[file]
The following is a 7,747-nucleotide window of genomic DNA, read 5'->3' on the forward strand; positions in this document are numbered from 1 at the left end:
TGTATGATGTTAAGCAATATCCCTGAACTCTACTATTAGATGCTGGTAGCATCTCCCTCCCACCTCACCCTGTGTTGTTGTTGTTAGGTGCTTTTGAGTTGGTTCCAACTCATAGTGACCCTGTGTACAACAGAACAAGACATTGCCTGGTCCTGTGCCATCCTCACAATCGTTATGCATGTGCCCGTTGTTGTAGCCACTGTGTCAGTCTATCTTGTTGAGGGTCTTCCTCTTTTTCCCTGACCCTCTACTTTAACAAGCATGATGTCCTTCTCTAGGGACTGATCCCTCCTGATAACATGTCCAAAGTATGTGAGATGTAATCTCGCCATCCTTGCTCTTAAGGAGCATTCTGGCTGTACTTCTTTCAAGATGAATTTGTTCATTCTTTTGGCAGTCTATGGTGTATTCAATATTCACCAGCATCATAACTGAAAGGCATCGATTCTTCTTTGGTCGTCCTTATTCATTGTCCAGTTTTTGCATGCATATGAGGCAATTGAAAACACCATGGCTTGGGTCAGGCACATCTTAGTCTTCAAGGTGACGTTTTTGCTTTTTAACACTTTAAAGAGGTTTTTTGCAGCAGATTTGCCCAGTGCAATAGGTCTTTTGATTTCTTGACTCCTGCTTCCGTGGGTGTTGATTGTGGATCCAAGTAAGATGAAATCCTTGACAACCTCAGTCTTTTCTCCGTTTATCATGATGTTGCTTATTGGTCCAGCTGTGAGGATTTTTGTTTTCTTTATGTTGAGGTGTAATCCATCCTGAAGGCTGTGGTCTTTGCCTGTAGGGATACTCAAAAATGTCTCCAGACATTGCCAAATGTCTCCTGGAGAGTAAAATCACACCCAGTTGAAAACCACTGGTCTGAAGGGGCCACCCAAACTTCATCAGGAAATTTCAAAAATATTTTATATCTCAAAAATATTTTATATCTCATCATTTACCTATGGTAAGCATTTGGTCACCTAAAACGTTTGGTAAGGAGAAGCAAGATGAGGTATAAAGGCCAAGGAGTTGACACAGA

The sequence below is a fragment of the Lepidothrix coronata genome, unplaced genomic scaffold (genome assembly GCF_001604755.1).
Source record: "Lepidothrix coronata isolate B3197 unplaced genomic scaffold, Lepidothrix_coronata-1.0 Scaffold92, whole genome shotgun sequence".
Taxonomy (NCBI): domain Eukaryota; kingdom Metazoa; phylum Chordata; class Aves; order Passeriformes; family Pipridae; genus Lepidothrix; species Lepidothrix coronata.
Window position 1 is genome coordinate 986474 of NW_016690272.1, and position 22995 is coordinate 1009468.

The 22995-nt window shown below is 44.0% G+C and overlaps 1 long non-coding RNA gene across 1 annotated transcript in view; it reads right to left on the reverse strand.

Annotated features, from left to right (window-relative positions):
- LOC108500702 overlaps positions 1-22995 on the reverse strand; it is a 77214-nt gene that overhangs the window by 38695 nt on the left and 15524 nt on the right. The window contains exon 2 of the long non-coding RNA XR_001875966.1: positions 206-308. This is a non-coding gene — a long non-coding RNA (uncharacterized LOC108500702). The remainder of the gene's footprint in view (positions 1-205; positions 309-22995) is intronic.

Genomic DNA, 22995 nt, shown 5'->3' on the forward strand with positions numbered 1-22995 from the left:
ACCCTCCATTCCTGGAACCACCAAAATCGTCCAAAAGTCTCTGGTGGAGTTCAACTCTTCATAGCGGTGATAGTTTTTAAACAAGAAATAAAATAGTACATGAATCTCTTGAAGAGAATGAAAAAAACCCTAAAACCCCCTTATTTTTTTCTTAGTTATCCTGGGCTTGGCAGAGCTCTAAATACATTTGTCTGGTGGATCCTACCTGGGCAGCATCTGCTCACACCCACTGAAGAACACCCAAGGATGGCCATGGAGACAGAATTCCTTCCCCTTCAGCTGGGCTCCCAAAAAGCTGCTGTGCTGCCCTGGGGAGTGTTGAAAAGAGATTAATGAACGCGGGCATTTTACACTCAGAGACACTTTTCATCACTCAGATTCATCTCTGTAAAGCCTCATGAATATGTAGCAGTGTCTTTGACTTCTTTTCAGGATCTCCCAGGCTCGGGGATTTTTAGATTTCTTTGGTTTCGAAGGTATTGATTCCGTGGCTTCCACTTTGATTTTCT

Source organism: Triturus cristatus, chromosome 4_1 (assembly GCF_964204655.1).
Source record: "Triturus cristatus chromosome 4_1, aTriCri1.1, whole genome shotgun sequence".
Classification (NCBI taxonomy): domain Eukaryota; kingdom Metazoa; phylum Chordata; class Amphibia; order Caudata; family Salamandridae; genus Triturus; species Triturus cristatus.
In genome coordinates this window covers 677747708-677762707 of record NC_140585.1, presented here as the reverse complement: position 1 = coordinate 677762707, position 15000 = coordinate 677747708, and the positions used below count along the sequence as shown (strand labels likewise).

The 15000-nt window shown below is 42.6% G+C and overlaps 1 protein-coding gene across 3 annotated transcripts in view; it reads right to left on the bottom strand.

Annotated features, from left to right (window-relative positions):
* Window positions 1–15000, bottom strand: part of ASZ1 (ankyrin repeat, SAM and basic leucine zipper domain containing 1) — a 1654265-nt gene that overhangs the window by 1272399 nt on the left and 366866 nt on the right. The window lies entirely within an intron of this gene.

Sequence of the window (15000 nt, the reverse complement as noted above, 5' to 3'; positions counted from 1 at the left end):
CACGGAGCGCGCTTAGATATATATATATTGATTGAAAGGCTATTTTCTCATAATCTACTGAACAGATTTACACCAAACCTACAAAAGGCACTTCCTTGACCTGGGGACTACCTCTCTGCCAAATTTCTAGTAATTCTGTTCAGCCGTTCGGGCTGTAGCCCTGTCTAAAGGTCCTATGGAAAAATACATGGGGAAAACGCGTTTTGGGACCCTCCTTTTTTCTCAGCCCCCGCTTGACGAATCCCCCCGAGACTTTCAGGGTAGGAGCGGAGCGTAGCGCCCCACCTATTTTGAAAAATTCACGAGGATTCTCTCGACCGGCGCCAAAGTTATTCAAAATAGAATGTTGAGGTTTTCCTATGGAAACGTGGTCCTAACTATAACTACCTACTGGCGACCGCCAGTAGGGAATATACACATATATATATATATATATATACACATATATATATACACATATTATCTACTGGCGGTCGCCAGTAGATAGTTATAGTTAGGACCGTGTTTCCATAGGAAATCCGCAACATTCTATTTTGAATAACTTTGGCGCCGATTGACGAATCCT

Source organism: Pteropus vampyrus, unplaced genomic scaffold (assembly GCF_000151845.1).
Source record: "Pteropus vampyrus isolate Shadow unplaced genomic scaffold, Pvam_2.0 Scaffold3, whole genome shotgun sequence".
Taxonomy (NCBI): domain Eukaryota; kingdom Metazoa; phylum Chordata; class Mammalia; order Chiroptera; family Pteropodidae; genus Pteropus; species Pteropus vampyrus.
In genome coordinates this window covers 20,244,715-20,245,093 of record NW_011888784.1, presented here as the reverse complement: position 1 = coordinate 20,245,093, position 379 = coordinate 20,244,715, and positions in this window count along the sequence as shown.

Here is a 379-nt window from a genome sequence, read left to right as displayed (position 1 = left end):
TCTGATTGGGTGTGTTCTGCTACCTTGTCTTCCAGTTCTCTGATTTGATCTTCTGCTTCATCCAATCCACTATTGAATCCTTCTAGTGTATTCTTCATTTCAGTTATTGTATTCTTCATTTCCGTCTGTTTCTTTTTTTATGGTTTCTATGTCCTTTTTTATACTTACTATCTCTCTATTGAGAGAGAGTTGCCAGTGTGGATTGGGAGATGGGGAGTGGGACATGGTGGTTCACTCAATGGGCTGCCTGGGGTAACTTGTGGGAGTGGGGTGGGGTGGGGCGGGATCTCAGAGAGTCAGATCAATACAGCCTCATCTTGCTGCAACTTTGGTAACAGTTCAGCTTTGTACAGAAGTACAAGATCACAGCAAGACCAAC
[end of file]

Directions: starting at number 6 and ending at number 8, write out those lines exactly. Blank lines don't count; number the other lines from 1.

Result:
Window position 1 is genome coordinate 986474 of NW_016690272.1, and position 22995 is coordinate 1009468.

The 22995-nt window shown below is 44.0% G+C and overlaps 1 long non-coding RNA gene across 1 annotated transcript in view; it reads right to left on the reverse strand.

Annotated features, from left to right (window-relative positions):